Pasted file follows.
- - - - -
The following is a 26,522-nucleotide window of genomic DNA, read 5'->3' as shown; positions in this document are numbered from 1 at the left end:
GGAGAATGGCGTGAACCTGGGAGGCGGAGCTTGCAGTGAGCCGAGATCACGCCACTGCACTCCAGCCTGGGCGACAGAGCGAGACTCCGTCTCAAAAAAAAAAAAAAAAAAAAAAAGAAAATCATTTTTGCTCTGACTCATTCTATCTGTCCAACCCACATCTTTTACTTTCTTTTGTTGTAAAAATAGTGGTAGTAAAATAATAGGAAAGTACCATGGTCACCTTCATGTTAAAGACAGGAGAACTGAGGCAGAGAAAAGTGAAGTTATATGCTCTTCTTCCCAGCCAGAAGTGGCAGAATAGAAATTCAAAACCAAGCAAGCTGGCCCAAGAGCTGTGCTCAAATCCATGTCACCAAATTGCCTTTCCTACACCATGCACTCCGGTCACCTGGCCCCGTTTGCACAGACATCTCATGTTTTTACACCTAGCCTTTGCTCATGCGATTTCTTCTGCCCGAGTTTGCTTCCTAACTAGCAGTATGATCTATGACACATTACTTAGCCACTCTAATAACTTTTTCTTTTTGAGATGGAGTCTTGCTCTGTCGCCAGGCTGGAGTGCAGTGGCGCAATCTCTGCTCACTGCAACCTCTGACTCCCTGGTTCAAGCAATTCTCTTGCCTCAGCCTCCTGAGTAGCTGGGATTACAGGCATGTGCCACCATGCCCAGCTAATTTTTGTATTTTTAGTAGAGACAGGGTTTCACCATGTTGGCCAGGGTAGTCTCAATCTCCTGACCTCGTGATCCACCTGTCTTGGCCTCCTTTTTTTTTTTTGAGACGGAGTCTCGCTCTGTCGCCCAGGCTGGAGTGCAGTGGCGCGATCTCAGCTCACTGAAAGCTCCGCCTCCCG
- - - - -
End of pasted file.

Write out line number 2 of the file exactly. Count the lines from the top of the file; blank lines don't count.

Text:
GGAGAATGGCGTGAACCTGGGAGGCGGAGCTTGCAGTGAGCCGAGATCACGCCACTGCACTCCAGCCTGGGCGACAGAGCGAGACTCCGTCTCAAAAAAAAAAAAAAAAAAAAAAAGAAAATCATTTTTGCTCTGACTCATTCTATCTGTCCAACCCACATCTTTTACTTTCTTTTGTTGTAAAAATAGTGGTAGTAAAATAATAGGAAAGTACCATGGTCACCTTCATGTTAAAGACAGGAGAACTGAGGCAGAGAAAAGTGAAGTTATATGCTCTTCTTCCCAGCCAGAAGTGGCAGAATAGAAATTCAAAACCAAGCAAGCTGGCCCAAGAGCTGTGCTCAAATCCATGTCACCAAATTGCCTTTCCTACACCATGCACTCCGGTCACCTGGCCCCGTTTGCACAGACATCTCATGTTTTTACACCTAGCCTTTGCTCATGCGATTTCTTCTGCCCGAGTTTGCTTCCTAACTAGCAGTATGATCTATGACACATTACTTAGCCACTCTAATAACTTTTTCTTTTTGAGATGGAGTCTTGCTCTGTCGCCAGGCTGGAGTGCAGTGGCGCAATCTCTGCTCACTGCAACCTCTGACTCCCTGGTTCAAGCAATTCTCTTGCCTCAGCCTCCTGAGTAGCTGGGATTACAGGCATGTGCCACCATGCCCAGCTAATTTTTGTATTTTTAGTAGAGACAGGGTTTCACCATGTTGGCCAGGGTAGTCTCAATCTCCTGACCTCGTGATCCACCTGTCTTGGCCTCCTTTTTTTTTTTTGAGACGGAGTCTCGCTCTGTCGCCCAGGCTGGAGTGCAGTGGCGCGATCTCAGCTCACTGAAAGCTCCGCCTCCCG